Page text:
The men’s and women’s college game have developed at a nearly identical pace. But U.C.L.A. has won only one title since 1975, and it is now only a middling power in an age of increased parity. Can UConn, bucolic but isolated in Storrs, Conn., avoid a similar drift? Especially with an athletic department that ran a deficit of more than $40 million in fiscal 2019 and exists outside a Power 5 conference, while women’s powers in the Southeastern, Pac 12 and Big 12 conferences offer verdant campuses and the security of football bounty?
Check out the men’s rankings, Auriemma admonished when I brought up the issue. Seven of the top 16 teams — Gonzaga, Dayton and San Diego State among them — are not from Power 5 conferences. Neither is Villanova, which won national titles in 2016 and in 2018.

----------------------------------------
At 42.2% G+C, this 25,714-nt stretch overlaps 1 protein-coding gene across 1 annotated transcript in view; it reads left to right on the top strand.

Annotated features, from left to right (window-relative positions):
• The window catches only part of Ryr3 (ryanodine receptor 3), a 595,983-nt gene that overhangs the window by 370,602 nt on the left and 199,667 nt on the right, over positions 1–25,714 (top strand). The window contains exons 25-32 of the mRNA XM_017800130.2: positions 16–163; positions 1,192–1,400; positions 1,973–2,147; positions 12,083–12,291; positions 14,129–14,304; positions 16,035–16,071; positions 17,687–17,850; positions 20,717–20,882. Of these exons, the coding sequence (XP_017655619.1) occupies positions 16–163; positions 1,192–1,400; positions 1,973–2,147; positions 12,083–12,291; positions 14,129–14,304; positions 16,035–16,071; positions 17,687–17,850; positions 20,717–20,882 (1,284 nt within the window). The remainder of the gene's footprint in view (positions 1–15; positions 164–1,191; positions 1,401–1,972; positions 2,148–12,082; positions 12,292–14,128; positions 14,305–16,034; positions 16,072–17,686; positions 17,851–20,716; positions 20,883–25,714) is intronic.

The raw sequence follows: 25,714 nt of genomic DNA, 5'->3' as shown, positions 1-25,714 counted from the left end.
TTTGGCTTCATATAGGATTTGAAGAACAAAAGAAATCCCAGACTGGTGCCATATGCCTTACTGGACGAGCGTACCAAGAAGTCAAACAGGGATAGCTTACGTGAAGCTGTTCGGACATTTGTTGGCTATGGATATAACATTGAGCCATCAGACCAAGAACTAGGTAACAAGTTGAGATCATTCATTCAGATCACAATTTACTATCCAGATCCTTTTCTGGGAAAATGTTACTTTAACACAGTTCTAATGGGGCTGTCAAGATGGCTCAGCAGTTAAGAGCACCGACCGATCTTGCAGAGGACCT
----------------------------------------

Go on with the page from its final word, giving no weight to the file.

“I can’t speak for after I leave, but as long as I’m coaching here, we won’t be hard to find,” Auriemma said. “We won’t be drifting away. You’ll know exactly where we are. And that’s not going to change one iota.”
Auriemma turns 66 this month. And he said he could see himself coaching another five years. UConn is in the hunt for the nation’s top projected recruit for 2021, Azzi Fudd, a 5-foot-11 guard from Washington, D.C., and a close friend of Bueckers, the incoming freshman star.
Recruits now often want something more personal than a coach-player relationship. Dawn Staley of South Carolina, the 2017 national champion, signed four of the top 13 high school players for the current season after her staff applied a full-court press “talking to every single person that’s involved in their lives.”
Auriemma prefers to be seen as an instructor, not a friend, to his players. To adjust, he now casts a wider net for talent. For next season, he has signed, among others, guards from Canada and Croatia. Evina Westbrook, a transfer guard from Tennessee sitting out this season, also will be eligible.